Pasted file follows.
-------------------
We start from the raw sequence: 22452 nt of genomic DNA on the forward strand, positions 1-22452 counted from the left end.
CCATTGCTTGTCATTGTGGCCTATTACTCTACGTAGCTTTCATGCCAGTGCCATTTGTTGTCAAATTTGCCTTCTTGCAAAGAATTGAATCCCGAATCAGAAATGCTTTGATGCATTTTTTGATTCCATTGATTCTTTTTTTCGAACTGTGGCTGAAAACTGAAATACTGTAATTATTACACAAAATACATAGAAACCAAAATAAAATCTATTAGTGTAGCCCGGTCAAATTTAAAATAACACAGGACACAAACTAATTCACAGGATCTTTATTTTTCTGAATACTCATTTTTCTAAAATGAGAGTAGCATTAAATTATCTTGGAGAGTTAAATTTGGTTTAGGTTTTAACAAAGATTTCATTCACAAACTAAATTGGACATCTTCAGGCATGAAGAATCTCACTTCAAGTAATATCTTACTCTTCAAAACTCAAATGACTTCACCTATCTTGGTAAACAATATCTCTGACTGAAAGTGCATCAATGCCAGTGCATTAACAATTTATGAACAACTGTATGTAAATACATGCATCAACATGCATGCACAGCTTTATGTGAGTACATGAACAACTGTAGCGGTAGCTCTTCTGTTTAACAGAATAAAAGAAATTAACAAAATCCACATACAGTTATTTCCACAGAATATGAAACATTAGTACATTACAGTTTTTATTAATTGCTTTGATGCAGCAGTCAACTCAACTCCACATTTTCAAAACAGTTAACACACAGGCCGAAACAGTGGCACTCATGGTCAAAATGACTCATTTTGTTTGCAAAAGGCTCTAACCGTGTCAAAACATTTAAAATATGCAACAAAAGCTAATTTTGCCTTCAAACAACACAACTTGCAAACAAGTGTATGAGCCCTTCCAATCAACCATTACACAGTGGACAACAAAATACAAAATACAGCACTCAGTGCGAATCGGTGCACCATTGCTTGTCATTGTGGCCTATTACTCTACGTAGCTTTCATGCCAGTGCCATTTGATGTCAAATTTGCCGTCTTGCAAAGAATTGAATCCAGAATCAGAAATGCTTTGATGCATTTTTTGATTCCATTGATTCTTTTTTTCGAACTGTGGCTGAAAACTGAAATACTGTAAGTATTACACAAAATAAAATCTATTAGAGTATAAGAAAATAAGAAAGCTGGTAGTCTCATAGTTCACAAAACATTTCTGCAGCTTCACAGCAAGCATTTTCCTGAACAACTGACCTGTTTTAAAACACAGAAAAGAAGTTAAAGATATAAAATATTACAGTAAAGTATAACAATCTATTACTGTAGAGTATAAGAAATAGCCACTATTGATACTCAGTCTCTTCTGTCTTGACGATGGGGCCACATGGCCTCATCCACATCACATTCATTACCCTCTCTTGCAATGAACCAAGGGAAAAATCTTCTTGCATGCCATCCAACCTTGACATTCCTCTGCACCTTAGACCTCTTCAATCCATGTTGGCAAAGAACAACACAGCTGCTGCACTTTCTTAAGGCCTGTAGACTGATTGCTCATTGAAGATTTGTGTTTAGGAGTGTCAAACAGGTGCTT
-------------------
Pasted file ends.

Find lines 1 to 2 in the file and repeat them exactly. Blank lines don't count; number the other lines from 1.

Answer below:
We start from the raw sequence: 22452 nt of genomic DNA on the forward strand, positions 1-22452 counted from the left end.
CCATTGCTTGTCATTGTGGCCTATTACTCTACGTAGCTTTCATGCCAGTGCCATTTGTTGTCAAATTTGCCTTCTTGCAAAGAATTGAATCCCGAATCAGAAATGCTTTGATGCATTTTTTGATTCCATTGATTCTTTTTTTCGAACTGTGGCTGAAAACTGAAATACTGTAATTATTACACAAAATACATAGAAACCAAAATAAAATCTATTAGTGTAGCCCGGTCAAATTTAAAATAACACAGGACACAAACTAATTCACAGGATCTTTATTTTTCTGAATACTCATTTTTCTAAAATGAGAGTAGCATTAAATTATCTTGGAGAGTTAAATTTGGTTTAGGTTTTAACAAAGATTTCATTCACAAACTAAATTGGACATCTTCAGGCATGAAGAATCTCACTTCAAGTAATATCTTACTCTTCAAAACTCAAATGACTTCACCTATCTTGGTAAACAATATCTCTGACTGAAAGTGCATCAATGCCAGTGCATTAACAATTTATGAACAACTGTATGTAAATACATGCATCAACATGCATGCACAGCTTTATGTGAGTACATGAACAACTGTAGCGGTAGCTCTTCTGTTTAACAGAATAAAAGAAATTAACAAAATCCACATACAGTTATTTCCACAGAATATGAAACATTAGTACATTACAGTTTTTATTAATTGCTTTGATGCAGCAGTCAACTCAACTCCACATTTTCAAAACAGTTAACACACAGGCCGAAACAGTGGCACTCATGGTCAAAATGACTCATTTTGTTTGCAAAAGGCTCTAACCGTGTCAAAACATTTAAAATATGCAACAAAAGCTAATTTTGCCTTCAAACAACACAACTTGCAAACAAGTGTATGAGCCCTTCCAATCAACCATTACACAGTGGACAACAAAATACAAAATACAGCACTCAGTGCGAATCGGTGCACCATTGCTTGTCATTGTGGCCTATTACTCTACGTAGCTTTCATGCCAGTGCCATTTGATGTCAAATTTGCCGTCTTGCAAAGAATTGAATCCAGAATCAGAAATGCTTTGATGCATTTTTTGATTCCATTGATTCTTTTTTTCGAACTGTGGCTGAAAACTGAAATACTGTAAGTATTACACAAAATAAAATCTATTAGAGTATAAGAAAATAAGAAAGCTGGTAGTCTCATAGTTCACAAAACATTTCTGCAGCTTCACAGCAAGCATTTTCCTGAACAACTGACCTGTTTTAAAACACAGAAAAGAAGTTAAAGATATAAAATATTACAGTAAAGTATAACAATCTATTACTGTAGAGTATAAGAAATAGCCACTATTGATACTCAGTCTCTTCTGTCTTGACGATGGGGCCACATGGCCTCATCCACATCACATTCATTACCCTCTCTTGCAATGAACCAAGGGAAAAATCTTCTTGCATGCCATCCAACCTTGACATTCCTCTGCACCTTAGACCTCTTCAATCCATGTTGGCAAAGAACAACACAGCTGCTGCACTTTCTTAAGGCCTGTAGACTGATTGCTCATTGAAGATTTGTGTTTAGGAGTGTCAAACAGGTGCTT